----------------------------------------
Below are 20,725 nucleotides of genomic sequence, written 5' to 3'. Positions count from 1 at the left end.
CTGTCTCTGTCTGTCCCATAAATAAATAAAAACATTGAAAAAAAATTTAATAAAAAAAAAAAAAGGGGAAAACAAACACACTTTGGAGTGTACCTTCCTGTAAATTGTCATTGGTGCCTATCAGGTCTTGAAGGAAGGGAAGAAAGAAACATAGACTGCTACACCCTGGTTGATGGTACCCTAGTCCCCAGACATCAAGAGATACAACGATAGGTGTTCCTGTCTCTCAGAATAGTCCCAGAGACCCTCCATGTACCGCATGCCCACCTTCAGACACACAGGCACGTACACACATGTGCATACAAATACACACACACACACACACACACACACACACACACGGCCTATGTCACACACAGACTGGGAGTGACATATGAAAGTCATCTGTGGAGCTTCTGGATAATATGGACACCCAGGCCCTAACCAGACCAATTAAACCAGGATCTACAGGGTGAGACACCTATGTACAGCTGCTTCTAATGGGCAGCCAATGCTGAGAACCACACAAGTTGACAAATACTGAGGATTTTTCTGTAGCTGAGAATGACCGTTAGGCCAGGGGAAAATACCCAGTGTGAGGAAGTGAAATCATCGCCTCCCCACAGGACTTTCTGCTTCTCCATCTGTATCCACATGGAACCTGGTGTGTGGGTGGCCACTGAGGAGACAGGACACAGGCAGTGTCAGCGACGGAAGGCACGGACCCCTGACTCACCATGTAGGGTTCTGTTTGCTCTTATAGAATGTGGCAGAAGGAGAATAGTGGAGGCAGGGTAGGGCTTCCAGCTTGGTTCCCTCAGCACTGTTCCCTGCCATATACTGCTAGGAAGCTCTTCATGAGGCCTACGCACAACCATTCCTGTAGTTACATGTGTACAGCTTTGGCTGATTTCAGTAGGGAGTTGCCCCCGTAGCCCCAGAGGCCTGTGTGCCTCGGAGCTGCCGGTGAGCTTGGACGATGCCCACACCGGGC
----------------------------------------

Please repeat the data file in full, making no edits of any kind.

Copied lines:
Below are 20,725 nucleotides of genomic sequence, written 5' to 3'. Positions count from 1 at the left end.
CTGTCTCTGTCTGTCCCATAAATAAATAAAAACATTGAAAAAAAATTTAATAAAAAAAAAAAAAGGGGAAAACAAACACACTTTGGAGTGTACCTTCCTGTAAATTGTCATTGGTGCCTATCAGGTCTTGAAGGAAGGGAAGAAAGAAACATAGACTGCTACACCCTGGTTGATGGTACCCTAGTCCCCAGACATCAAGAGATACAACGATAGGTGTTCCTGTCTCTCAGAATAGTCCCAGAGACCCTCCATGTACCGCATGCCCACCTTCAGACACACAGGCACGTACACACATGTGCATACAAATACACACACACACACACACACACACACACACACACGGCCTATGTCACACACAGACTGGGAGTGACATATGAAAGTCATCTGTGGAGCTTCTGGATAATATGGACACCCAGGCCCTAACCAGACCAATTAAACCAGGATCTACAGGGTGAGACACCTATGTACAGCTGCTTCTAATGGGCAGCCAATGCTGAGAACCACACAAGTTGACAAATACTGAGGATTTTTCTGTAGCTGAGAATGACCGTTAGGCCAGGGGAAAATACCCAGTGTGAGGAAGTGAAATCATCGCCTCCCCACAGGACTTTCTGCTTCTCCATCTGTATCCACATGGAACCTGGTGTGTGGGTGGCCACTGAGGAGACAGGACACAGGCAGTGTCAGCGACGGAAGGCACGGACCCCTGACTCACCATGTAGGGTTCTGTTTGCTCTTATAGAATGTGGCAGAAGGAGAATAGTGGAGGCAGGGTAGGGCTTCCAGCTTGGTTCCCTCAGCACTGTTCCCTGCCATATACTGCTAGGAAGCTCTTCATGAGGCCTACGCACAACCATTCCTGTAGTTACATGTGTACAGCTTTGGCTGATTTCAGTAGGGAGTTGCCCCCGTAGCCCCAGAGGCCTGTGTGCCTCGGAGCTGCCGGTGAGCTTGGACGATGCCCACACCGGGC